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Teaching great ideas through art and literature

If you've ever spent a few days indulging in junk food that lacks much of anything that could be counted as nutritious sustenance, you'll probably find you start to crave piles of fruit and veg that will make up the deficit. However, if you continue with the junk food, you'll find fatigue and lethargy looming. Like our bodies need food - good, wholesome, nutritious food - in order to thrive, so our minds need to feed on wholesome and nutritious ideas in order to grow, think well, and find joy in life through healthy engagement with the world around us.

In building your atmosphere of home education, take time to think about what ideas you're providing your children. These ideas you place before them in your literature, your artist studies and your history books will be contributing to the diet you feed your children's minds.

Today, we're taking a look at some ways of building up a repertoire of healthy ideas from which your child can grow in their home school lessons. From this, and over time, you should see your child making their own connections between pieces of knowledge they've gained from various subjects. They will also start to elevate their vocabulary when narrating to you, and they'll recognise the types of ideas they should and should not dwell on - it will contribute to developing wisdom and discernment within their character.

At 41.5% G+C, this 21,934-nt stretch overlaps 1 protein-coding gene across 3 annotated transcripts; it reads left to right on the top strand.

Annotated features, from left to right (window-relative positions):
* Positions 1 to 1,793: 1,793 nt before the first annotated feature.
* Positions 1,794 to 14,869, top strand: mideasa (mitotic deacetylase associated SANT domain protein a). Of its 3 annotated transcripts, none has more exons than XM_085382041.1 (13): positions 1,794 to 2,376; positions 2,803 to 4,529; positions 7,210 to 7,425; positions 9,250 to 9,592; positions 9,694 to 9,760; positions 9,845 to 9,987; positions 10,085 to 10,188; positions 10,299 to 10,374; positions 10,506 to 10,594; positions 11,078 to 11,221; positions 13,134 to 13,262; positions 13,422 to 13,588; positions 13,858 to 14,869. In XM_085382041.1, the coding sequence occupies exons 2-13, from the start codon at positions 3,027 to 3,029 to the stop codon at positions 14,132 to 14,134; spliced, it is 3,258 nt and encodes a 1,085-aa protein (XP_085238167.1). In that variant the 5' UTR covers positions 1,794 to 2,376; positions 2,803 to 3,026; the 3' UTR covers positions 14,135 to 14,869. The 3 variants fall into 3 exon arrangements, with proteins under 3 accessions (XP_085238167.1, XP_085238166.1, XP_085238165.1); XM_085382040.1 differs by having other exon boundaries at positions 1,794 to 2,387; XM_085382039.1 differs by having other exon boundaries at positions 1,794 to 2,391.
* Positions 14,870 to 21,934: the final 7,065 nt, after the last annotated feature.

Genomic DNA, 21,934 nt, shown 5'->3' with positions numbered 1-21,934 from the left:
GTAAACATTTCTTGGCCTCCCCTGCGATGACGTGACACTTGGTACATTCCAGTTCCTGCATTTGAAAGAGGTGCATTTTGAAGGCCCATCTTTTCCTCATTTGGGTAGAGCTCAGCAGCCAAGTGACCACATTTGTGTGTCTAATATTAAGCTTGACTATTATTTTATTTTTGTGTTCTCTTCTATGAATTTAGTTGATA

1. Give your children good quality 'Living' books

Charlotte Mason lamented the use of second rate story books "with stale phrases, stale situations, shreds of other people's thoughts, stalest of stale sentiments.". In using good quality literature, your child will grow a love for and learn to enjoy concepts delivered through prose and poetry. She continues, "I saw it stated the other day that children do not care for poetry, that a stirring narrative in verse is much more to their taste. They do like the tale, no doubt, but poetry appeals to them on other grounds, and Shelley's Skylark will hold a child entranced sooner than any moving anecdote."

Stories about the animal world will impact your child's mind. Today my daughter called me into the garden reminding me of the story we had read about snails having a natural ability to return to their home even if they're moved away to an unknown spot. She had just been testing to see if this theory also applied to woodlice that she'd found. We had read this story about snails for about 10 minutes a month ago. She had not only recalled the story but decided to investigate further of her own accord. This is what learning is about!

Do the stories you give your child provide any room for their own thought processes to take place, or is it all laid out by the author? Is intrigue or silly amusing characters taking the place of provoking questions of morality and goodness? Does toilet humour replace an opportunity to show the child how to enjoy and investigate beauty in the world? I can think of quite a few authors that my kids enjoy reading or listening to that would fall into some of these categories. I'm not removing them from their literary diet, however, I'm making sure that amongst all this, they also hear the words of Shakespeare, Milne and Stephenson. Then, when we step out into our garden to watch the wildflowers of spring shoot up, this experience is joined with the recitation of "I know a bank where the wild thyme blows, where oxlips and the nodding violet grows, quite over-canopied with luscious woodbine, with sweet musk-roses and with eglantine".